Found this behind the insulation in the bedroom today.
Wow … have you noticed Hornet activity in the house… ??
Yes, there were a load around a security light one evening, about 50 of
We used to have them in our bedroom every summer… they were nesting in a chimney shared with next door… and used to find their way into our room and waft about towards the French windows and the sunlight…
Never got stung… they seemed almost indifferent to our presence… unlike the wasps and every other biting insect…
We had to completely seal the chimney on our side… to stop them visiting us…
A few weeks ago Asian Hornets started appearing in our Raspberries. Sue swears they were giving her the evil eye when she was picking them…Neither of us fancied aggravating them so I cut them down. We can see a nest 50 metres away at the top of a tree, could well be them. Anyone fancy a trip up a ladder?
I understand that Asian Hornets are aggressive…unlike the other gentle giants…
We recently had these fellows in our bedroom - a little inconvenient not being able to open the window.
Well done James, did you destroy it yourself or was it already dead?
Matt, those are bees. Better off leaving them until Spring before contacting a beekeeper.
Next, myth busting, Asian hornets are no more aggressive than European hornets. They will sting you if you annoy them but they don’t attack unless provoked.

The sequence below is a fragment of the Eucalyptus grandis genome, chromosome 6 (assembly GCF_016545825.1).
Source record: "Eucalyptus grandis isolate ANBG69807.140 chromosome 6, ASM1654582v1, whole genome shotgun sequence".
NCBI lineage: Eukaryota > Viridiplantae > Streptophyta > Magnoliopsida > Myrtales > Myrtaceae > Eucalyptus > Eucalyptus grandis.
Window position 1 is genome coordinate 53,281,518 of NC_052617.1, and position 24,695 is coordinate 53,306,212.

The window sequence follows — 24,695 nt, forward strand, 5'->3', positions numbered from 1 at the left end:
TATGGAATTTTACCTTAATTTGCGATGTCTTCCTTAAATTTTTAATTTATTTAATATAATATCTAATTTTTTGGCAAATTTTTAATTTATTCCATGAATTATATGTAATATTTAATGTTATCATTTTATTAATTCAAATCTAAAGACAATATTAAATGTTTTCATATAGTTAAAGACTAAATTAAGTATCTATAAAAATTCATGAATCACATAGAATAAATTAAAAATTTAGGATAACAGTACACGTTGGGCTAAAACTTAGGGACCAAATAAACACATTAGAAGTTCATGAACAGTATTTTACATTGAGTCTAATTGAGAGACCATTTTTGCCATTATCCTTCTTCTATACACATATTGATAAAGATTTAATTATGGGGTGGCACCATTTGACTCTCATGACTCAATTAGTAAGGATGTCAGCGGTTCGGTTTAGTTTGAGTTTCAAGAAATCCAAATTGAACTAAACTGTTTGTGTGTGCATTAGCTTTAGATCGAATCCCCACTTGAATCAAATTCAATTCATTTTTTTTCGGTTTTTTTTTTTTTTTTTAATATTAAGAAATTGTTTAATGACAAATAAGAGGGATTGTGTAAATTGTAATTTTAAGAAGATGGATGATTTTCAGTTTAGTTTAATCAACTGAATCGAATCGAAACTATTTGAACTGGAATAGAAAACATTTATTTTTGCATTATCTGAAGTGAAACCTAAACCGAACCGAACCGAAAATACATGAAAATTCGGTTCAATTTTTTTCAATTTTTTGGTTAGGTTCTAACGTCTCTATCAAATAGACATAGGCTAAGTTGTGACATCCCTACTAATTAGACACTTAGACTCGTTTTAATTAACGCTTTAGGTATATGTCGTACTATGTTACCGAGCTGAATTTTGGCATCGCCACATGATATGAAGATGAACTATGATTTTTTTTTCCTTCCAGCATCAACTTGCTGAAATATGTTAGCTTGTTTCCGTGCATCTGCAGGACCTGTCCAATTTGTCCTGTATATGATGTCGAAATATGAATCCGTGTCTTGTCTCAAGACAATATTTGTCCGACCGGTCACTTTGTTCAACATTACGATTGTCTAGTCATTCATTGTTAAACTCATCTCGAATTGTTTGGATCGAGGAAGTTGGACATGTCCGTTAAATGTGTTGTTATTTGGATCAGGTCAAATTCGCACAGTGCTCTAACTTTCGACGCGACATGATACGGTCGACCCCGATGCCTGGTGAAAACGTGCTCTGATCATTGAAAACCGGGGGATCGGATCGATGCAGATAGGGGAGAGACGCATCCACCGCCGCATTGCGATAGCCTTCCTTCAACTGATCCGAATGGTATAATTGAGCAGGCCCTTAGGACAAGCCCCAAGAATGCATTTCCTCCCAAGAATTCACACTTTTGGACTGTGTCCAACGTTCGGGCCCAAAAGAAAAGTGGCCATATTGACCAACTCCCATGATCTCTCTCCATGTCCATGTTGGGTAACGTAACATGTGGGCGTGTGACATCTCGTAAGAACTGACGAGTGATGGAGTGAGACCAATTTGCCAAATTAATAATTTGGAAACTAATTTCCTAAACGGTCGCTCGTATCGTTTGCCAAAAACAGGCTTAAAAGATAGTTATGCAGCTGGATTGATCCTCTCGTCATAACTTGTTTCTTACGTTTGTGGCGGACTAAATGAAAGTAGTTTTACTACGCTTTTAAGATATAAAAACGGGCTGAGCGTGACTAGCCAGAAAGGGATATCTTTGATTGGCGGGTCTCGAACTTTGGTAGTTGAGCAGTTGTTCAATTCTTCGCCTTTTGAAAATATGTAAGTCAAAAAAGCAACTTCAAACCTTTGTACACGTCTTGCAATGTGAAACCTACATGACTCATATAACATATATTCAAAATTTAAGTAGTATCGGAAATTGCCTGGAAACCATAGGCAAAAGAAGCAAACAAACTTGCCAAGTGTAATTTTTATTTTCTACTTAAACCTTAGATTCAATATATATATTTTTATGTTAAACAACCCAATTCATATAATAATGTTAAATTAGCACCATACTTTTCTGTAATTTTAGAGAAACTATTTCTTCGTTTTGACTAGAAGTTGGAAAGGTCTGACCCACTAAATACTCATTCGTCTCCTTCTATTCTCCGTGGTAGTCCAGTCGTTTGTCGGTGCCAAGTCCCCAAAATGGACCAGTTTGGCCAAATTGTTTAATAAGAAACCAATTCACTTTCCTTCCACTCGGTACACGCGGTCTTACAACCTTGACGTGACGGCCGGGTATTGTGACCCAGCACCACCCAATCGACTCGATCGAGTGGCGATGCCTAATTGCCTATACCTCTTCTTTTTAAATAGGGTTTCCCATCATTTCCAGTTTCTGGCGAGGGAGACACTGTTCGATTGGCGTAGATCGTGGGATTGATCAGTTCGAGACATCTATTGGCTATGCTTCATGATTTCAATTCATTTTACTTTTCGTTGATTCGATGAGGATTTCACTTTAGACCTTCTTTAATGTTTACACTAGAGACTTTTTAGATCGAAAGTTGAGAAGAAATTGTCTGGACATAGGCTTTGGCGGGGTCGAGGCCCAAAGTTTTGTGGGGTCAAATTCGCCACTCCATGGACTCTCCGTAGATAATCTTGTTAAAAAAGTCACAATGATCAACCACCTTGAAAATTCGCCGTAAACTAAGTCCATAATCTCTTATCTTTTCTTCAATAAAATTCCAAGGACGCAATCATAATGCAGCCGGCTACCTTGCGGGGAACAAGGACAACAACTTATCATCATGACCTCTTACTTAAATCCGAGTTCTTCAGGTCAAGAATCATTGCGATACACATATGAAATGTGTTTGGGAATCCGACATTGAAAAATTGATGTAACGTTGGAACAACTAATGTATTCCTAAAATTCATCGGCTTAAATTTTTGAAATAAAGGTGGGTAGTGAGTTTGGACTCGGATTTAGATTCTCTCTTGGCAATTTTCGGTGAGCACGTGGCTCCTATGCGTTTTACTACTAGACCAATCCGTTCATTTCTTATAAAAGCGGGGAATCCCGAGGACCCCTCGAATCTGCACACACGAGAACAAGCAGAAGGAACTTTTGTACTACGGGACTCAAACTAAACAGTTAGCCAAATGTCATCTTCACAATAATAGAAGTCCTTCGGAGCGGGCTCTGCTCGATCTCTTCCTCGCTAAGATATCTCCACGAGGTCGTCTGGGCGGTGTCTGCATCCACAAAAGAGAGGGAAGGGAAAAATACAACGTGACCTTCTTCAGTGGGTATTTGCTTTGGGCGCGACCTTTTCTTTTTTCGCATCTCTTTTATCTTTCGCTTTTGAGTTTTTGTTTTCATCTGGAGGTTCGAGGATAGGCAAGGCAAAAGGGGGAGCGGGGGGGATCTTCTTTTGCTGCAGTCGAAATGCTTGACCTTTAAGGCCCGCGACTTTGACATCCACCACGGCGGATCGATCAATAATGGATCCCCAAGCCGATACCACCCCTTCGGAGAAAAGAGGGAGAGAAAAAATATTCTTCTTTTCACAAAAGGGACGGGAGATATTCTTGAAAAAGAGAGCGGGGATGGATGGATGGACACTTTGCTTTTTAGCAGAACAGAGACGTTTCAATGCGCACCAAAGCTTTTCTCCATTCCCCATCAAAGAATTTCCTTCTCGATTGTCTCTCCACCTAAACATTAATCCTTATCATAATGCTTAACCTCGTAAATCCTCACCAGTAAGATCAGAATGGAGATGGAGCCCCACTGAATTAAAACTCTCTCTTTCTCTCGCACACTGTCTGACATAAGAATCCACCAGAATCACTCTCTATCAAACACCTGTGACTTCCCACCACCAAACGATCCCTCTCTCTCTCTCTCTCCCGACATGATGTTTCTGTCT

In the Cher I’m destroying about 5 hornet nests a day, 2 of those are usually Asian hornets.
If you change your outside spots to yellow light instead of white light, you’ll get far fewer hornets, they are less attracted to the yellow light.
Below is an article in a trade pest control magazine in the uk about Asian hornets, interesting regarding technical and field experts (although I did have to edit the technical aspect as there were glaring errors before editing!).
pest mag sept17 Asian hornets.pdf (303.6 KB)
Ha ha… wait until Spring before you can open the window…???.
Bee numbers are greatly reduced in this area, this year… and the bee-keepers are quite concerned about it…I reckon my locals would be very happy to help me out, if this lot landed on my windows…
There is a greater risk that the bees won’t survive if you lift them now.
Yes, I destroyed it myself with a can of Raid, luckily it was in an enclosed area so I was able to saturate the nest by spraying safely through a hole I made in the insulation. Funny you should mention the white lights, I recently replaced a halogen with a cold LED outside light and they were all over it a few days ago, it’s actually what alerted us to their presence. I have never seen them near the old halogen. I wonder if it’s the colour temperature of the lamp or perhaps the heat that keeps them clear too.
Found a small (large turnip sized) nest in the garage a couple of months ago, a good dose of RAID sorted it - the inhabitants didn’t seem very aggressive as I almost bumped into it before noticing it to no great response. I think that there is a regular sized Asian hornet as well as the giant - these were “ordinary” wasp sized but blacker rather than the common wasps you find in the UK which are predominantly yellow.